The Drama of Cell Death
Spermatids—one stage in the formation of sperm—in the fruit fly (Drosophila). Credit: Sigi Benjamin-Hong, Rockefeller University (modified).
Although it looks like a bursting firework from a Fourth of July celebration, this image actually was created from pictures of spermatids—one stage in the formation of sperm—in the fruit fly (Drosophila). Drosophila is an organism that scientists often use as a model for studying how cells accomplish their amazing tasks. Drosophila studies can help reveal where an essential cellular process goes wrong in diseases such as autoimmune conditions or cancer. Cell death, or apoptosis, is one of these processes.
Almost every animal cell has the ability to destroy itself via apoptosis. Apoptosis is important because it allows the body both to develop normally and get rid of dangerous and unwanted cells when it needs to later in life, such as when cells become cancerous. Many different signals both within and outside the cell influence whether apoptosis happens when it should, and abnormal regulation of this process is associated with some diseases. Hermann Steller and colleagues at Rockefeller University in New York City study Drosophila and mammalian cells to tease apart the steps of apoptosis and the many molecular signals that regulate it.
Proteins called caspases play a key role in apoptosis as well as inflammation and other cell processes. One way that cells slow or prevent cell death from happening before it should is to break down and recycle caspases. The image above shows parts of the protein-recycling system that takes place in Drosophila’s spermatid. Fibers called actin within the cell’s skeleton (red) pull proteins, including caspases, to be recycled to small structures (green) called proteasomes. The proteasomes in turn break the proteins into parts for reuse. Spermatid nuclei are shown in blue. Proteasomes do a lot of protein recycling during the formation of sperm, when most proteins in the cell are removed.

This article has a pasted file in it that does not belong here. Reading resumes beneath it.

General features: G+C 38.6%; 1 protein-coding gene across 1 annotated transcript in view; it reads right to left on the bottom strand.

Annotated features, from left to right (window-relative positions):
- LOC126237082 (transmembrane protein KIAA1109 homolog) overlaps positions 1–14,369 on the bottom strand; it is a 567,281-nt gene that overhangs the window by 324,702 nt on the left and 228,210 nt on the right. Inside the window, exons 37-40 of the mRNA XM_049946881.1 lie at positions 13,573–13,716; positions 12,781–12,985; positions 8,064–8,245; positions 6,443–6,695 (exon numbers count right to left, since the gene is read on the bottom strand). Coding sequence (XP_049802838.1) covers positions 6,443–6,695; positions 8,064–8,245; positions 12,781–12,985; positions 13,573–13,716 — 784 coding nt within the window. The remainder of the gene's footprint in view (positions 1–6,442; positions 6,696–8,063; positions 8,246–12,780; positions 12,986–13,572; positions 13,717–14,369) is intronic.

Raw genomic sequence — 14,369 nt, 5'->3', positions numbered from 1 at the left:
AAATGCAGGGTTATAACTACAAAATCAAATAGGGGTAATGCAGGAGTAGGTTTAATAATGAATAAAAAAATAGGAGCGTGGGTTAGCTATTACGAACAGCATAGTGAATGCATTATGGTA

When a cell needs to induce apoptosis, it removes caspase inhibitors. This allows caspases to carry out the orderly destruction of cell proteins, which is their role during apoptosis. The Rockefeller scientists have identified the proteins that regulate caspases, allowing them to carry out their normal roles. In some diseased cells, this process can go awry.
In a condition such as cancer, caspase activity can rise and yet cells may not induce apoptosis, contributing to out-of-control cell growth. In neurodegenerative diseases, cells may hyperactively trigger apoptosis so that cells die when they shouldn’t. This suggests that understanding how to modify a step in the recycling process could lead to new treatments for some types of cancer, stroke and autoimmune and neurodegenerative diseases. The Rockefeller researchers, for example, have identified substances that can block high levels of caspase recycling without completely shutting off normal protein recycling processes. They also have found a way cells can stimulate their formation of proteasomes to increase recycling capacity when damaged proteins are building up. Learning how too much or too little protein recycling or apoptosis may cause diseases could identify new cell-level targets for therapies.
This research is funded in part by NIGMS under grant RO1GM060124.
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